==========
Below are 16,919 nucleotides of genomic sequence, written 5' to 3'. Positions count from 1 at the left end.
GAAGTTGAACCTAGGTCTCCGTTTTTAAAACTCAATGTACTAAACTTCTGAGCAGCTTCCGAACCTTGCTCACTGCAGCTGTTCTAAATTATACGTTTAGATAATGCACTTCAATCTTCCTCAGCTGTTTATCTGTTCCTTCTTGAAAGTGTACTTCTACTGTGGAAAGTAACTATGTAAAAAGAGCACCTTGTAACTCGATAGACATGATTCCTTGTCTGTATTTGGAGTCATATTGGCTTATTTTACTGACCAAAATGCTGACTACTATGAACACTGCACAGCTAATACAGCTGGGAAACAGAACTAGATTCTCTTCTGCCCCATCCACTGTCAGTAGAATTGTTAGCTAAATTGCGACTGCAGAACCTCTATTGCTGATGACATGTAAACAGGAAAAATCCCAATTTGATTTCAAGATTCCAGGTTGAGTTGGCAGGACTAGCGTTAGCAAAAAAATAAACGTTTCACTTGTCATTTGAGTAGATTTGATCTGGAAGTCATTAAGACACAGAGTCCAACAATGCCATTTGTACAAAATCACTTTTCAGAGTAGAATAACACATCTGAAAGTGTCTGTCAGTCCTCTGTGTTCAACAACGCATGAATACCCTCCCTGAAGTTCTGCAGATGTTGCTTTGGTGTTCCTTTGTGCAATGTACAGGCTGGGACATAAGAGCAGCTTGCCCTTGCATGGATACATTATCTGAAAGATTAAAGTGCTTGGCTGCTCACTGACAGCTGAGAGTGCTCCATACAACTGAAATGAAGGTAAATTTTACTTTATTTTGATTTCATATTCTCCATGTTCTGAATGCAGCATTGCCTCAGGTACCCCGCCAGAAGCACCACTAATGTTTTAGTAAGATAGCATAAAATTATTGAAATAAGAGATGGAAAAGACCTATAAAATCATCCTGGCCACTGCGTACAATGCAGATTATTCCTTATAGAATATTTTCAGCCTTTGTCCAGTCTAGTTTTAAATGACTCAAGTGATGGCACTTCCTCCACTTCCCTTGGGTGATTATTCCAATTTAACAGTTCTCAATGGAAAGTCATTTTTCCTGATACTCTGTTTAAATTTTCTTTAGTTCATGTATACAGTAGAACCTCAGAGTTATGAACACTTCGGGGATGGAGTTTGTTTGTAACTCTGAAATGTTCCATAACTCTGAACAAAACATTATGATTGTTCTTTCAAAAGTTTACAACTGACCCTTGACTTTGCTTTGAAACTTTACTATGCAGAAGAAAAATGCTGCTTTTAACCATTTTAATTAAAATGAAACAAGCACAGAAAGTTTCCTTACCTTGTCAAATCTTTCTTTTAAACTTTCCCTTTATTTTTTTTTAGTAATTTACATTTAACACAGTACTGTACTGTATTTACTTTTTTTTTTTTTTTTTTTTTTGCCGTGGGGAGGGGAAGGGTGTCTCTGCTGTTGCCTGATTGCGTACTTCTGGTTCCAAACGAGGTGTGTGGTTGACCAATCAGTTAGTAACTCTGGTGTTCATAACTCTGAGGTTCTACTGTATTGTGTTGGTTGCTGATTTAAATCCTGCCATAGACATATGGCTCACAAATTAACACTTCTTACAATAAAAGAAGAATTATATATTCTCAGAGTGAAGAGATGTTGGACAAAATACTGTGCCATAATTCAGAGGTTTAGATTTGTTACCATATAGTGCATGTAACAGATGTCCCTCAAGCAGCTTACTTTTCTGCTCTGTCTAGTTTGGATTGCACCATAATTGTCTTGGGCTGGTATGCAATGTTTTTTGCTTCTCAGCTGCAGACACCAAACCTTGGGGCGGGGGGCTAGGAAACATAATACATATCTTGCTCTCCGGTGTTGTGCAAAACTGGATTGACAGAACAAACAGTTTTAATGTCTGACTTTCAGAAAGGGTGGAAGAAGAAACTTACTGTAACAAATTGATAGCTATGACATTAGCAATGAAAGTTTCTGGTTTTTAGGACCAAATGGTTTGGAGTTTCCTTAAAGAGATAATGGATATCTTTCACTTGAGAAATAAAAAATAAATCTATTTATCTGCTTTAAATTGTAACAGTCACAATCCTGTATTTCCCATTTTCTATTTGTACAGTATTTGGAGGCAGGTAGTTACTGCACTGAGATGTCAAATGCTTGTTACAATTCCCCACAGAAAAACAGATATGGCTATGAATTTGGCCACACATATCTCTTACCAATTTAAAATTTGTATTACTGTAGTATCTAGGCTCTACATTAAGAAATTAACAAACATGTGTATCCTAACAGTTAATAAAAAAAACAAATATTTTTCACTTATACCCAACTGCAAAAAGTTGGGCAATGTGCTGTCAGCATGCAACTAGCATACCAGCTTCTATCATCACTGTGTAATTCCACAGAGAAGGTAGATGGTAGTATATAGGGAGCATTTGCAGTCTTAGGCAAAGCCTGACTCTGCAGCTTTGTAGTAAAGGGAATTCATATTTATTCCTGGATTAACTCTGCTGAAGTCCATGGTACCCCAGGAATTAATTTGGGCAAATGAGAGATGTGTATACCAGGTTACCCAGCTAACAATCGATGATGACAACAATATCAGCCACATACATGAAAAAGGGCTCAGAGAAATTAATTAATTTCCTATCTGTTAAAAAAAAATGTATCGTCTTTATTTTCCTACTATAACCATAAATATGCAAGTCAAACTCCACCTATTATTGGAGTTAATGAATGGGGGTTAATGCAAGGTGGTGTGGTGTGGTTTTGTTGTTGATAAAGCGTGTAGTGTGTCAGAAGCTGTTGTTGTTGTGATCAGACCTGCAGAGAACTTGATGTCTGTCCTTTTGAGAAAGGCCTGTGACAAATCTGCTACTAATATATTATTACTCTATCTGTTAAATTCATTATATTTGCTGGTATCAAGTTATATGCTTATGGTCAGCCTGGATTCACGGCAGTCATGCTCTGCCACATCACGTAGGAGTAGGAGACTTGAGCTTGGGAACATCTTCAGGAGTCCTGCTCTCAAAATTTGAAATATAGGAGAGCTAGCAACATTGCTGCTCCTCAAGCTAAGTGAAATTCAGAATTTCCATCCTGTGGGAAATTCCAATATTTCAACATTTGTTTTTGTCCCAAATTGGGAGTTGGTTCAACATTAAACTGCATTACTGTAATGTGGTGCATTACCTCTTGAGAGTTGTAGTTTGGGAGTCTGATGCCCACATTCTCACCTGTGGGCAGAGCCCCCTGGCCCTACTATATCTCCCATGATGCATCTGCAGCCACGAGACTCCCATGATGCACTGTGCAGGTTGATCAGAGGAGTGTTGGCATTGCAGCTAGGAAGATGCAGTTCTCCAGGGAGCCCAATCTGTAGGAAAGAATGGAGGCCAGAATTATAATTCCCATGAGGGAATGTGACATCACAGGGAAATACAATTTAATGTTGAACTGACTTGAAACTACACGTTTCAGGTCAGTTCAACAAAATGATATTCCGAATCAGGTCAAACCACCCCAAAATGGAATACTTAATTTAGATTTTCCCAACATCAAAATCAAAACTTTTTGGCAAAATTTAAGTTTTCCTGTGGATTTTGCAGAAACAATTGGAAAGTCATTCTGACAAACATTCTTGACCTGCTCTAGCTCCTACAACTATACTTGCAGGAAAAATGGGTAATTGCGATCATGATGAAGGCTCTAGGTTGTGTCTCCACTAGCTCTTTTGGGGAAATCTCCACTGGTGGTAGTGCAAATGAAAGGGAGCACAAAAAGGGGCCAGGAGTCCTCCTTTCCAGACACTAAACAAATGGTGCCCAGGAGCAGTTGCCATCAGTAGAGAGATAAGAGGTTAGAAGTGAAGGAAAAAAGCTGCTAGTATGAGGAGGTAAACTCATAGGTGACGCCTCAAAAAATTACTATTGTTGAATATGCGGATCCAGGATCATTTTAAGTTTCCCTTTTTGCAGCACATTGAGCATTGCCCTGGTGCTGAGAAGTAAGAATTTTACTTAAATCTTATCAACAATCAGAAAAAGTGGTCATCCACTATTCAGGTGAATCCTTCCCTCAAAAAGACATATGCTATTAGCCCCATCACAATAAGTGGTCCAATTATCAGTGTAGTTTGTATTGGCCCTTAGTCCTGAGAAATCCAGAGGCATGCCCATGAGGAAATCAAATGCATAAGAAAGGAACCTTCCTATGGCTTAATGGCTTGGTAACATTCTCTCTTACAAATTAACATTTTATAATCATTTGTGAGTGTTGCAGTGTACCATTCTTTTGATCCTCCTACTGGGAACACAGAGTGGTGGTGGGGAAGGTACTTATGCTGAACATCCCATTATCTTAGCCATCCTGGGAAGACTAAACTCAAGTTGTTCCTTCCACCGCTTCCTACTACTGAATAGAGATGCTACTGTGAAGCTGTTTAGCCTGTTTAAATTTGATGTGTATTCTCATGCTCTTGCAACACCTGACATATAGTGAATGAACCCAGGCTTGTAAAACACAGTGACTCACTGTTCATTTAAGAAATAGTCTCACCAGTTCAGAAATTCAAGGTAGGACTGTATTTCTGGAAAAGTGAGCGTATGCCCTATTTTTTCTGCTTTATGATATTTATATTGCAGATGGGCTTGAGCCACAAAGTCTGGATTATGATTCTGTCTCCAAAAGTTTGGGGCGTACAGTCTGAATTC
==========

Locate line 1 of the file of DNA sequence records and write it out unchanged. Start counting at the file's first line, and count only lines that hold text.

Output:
Below are 16,919 nucleotides of genomic sequence, written 5' to 3'. Positions count from 1 at the left end.